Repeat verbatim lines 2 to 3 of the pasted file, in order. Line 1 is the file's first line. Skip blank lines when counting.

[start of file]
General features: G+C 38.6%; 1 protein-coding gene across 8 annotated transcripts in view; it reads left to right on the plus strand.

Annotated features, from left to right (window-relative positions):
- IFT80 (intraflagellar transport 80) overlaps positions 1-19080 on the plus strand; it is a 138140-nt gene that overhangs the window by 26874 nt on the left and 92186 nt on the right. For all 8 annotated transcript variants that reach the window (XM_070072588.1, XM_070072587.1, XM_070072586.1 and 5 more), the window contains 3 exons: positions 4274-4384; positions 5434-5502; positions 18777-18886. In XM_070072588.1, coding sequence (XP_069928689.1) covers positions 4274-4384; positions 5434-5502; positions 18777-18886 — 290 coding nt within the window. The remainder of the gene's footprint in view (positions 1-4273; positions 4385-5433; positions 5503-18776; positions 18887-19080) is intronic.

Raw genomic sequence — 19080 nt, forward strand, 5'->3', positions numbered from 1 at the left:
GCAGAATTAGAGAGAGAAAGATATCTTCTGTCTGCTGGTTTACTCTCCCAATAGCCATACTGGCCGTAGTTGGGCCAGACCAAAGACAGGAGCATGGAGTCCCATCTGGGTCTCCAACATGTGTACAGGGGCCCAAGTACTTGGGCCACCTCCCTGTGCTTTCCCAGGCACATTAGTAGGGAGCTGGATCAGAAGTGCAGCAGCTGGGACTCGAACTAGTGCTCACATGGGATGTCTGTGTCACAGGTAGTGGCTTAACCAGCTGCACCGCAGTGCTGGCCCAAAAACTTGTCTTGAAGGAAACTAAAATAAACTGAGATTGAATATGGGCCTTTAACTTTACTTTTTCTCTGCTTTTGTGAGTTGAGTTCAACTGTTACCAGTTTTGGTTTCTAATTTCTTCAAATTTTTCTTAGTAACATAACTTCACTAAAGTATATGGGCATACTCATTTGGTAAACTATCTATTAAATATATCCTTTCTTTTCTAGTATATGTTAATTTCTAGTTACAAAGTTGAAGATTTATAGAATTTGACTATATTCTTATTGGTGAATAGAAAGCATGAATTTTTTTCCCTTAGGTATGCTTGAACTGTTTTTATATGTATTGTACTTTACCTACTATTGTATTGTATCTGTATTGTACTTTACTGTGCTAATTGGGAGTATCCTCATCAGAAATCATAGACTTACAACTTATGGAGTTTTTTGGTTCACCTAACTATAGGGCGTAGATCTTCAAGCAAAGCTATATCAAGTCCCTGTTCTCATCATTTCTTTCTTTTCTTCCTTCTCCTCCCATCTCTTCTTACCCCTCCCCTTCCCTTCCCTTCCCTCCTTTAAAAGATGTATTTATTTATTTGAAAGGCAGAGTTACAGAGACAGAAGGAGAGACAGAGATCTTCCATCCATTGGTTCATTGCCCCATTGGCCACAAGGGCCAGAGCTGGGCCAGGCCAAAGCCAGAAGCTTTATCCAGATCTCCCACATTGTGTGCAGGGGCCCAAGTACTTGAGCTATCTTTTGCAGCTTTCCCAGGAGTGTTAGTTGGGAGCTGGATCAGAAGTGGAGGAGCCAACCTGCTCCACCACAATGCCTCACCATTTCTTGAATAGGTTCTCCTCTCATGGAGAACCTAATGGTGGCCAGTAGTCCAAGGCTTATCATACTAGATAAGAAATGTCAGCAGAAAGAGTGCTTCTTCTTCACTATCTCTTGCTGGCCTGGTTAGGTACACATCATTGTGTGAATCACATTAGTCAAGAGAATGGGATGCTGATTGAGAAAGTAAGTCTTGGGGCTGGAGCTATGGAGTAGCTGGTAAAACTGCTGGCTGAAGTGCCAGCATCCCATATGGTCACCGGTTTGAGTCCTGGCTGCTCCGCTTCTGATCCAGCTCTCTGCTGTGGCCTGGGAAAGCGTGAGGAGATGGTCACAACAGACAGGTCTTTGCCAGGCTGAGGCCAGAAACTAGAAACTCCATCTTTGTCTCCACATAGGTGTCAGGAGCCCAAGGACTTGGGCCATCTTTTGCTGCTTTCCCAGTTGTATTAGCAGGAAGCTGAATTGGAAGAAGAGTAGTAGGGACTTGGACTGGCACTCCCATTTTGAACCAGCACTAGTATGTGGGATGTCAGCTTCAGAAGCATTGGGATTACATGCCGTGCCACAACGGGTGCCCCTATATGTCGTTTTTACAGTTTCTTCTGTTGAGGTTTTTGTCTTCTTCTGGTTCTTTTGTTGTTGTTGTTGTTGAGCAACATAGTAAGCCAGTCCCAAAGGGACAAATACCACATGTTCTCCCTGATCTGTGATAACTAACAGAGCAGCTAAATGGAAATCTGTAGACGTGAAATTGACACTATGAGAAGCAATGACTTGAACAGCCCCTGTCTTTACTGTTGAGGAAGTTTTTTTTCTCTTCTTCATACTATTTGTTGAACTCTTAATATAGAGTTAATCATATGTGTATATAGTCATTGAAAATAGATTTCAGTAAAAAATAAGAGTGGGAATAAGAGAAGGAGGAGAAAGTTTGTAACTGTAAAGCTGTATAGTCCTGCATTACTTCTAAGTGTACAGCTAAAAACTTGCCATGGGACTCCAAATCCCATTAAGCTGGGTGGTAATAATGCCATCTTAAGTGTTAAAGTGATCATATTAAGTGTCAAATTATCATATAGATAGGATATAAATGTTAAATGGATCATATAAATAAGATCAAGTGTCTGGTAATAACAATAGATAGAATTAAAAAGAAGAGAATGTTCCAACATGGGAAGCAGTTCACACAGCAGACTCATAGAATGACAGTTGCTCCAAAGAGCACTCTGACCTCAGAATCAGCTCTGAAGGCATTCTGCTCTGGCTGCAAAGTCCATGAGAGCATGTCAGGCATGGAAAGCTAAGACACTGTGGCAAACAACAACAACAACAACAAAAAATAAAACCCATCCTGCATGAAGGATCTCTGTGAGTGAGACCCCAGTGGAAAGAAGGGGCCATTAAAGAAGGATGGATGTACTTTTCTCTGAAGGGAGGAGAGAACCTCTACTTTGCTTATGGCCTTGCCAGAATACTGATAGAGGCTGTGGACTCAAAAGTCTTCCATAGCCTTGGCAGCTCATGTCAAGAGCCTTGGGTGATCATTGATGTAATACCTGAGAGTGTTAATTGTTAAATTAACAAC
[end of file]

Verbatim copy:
Annotated features, from left to right (window-relative positions):
- IFT80 (intraflagellar transport 80) overlaps positions 1-19080 on the plus strand; it is a 138140-nt gene that overhangs the window by 26874 nt on the left and 92186 nt on the right. For all 8 annotated transcript variants that reach the window (XM_070072588.1, XM_070072587.1, XM_070072586.1 and 5 more), the window contains 3 exons: positions 4274-4384; positions 5434-5502; positions 18777-18886. In XM_070072588.1, coding sequence (XP_069928689.1) covers positions 4274-4384; positions 5434-5502; positions 18777-18886 — 290 coding nt within the window. The remainder of the gene's footprint in view (positions 1-4273; positions 4385-5433; positions 5503-18776; positions 18887-19080) is intronic.